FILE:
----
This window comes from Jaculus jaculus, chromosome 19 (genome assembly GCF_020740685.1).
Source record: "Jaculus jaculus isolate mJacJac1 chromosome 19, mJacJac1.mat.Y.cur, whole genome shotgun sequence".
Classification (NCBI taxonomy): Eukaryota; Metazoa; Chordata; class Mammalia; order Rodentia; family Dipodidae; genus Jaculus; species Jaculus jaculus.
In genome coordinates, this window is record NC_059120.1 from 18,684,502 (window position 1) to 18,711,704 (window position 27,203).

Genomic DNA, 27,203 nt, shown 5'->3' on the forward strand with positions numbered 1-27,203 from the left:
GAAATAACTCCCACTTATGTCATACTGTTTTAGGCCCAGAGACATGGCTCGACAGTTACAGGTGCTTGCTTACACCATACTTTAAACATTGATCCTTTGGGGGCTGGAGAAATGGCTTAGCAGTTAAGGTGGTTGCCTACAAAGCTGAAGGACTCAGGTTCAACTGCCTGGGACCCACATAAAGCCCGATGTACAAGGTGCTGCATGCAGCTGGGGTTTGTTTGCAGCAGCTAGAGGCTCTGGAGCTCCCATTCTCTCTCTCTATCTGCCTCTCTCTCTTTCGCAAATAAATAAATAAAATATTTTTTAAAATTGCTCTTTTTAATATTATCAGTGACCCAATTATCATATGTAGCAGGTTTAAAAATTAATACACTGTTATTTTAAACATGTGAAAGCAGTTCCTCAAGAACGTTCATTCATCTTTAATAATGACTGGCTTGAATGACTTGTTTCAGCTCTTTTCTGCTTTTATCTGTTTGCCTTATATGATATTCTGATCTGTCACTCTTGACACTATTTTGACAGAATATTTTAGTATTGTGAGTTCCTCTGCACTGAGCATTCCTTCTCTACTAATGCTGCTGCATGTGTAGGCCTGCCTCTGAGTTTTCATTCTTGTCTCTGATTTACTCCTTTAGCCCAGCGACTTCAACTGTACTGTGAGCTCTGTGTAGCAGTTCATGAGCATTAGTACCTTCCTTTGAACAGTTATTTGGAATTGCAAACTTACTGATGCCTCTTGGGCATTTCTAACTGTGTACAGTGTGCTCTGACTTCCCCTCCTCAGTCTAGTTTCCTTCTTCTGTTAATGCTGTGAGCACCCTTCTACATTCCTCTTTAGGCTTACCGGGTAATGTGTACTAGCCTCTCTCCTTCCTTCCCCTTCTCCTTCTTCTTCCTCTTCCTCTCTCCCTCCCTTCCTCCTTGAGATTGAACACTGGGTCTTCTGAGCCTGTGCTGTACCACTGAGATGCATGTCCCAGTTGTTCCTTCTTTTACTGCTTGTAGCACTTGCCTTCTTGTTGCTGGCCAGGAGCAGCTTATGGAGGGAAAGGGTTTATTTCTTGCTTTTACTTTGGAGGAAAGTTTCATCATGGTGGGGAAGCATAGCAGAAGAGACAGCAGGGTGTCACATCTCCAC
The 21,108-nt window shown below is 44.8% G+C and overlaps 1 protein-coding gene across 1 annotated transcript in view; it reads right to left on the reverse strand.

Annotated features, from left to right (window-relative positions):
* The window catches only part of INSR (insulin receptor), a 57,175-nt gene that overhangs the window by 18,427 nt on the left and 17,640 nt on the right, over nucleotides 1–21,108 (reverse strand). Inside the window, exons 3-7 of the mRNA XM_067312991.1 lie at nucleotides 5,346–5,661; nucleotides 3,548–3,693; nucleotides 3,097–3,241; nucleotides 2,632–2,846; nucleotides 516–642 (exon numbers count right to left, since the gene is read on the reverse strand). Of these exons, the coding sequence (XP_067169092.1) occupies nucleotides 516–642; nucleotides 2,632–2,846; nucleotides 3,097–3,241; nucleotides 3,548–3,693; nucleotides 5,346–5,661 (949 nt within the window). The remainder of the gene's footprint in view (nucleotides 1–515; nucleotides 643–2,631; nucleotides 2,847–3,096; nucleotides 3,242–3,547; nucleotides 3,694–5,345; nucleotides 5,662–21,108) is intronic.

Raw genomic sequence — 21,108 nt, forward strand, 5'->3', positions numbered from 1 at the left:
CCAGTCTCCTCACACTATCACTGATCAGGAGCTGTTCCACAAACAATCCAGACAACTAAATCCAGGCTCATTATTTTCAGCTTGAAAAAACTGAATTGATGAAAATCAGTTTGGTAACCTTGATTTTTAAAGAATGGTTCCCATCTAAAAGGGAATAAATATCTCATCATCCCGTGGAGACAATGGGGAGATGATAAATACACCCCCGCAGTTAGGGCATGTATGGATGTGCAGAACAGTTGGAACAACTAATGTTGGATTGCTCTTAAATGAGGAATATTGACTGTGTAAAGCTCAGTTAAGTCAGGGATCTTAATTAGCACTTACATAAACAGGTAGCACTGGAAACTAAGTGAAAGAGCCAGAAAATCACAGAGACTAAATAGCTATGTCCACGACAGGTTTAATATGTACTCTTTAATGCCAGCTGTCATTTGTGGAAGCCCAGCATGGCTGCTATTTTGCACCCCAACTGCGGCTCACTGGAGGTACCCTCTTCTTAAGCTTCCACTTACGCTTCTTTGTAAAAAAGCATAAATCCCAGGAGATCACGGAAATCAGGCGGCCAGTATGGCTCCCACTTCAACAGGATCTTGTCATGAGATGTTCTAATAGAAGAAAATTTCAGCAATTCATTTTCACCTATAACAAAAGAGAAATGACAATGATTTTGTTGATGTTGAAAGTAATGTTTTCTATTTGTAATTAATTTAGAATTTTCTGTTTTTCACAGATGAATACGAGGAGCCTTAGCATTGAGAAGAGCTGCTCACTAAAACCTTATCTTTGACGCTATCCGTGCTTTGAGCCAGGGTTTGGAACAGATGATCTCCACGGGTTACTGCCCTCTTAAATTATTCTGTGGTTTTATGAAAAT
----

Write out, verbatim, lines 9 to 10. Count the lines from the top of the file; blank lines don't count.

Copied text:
* The window catches only part of INSR (insulin receptor), a 57,175-nt gene that overhangs the window by 18,427 nt on the left and 17,640 nt on the right, over nucleotides 1–21,108 (reverse strand). Inside the window, exons 3-7 of the mRNA XM_067312991.1 lie at nucleotides 5,346–5,661; nucleotides 3,548–3,693; nucleotides 3,097–3,241; nucleotides 2,632–2,846; nucleotides 516–642 (exon numbers count right to left, since the gene is read on the reverse strand). Of these exons, the coding sequence (XP_067169092.1) occupies nucleotides 516–642; nucleotides 2,632–2,846; nucleotides 3,097–3,241; nucleotides 3,548–3,693; nucleotides 5,346–5,661 (949 nt within the window). The remainder of the gene's footprint in view (nucleotides 1–515; nucleotides 643–2,631; nucleotides 2,847–3,096; nucleotides 3,242–3,547; nucleotides 3,694–5,345; nucleotides 5,662–21,108) is intronic.

Raw genomic sequence — 21,108 nt, forward strand, 5'->3', positions numbered from 1 at the left: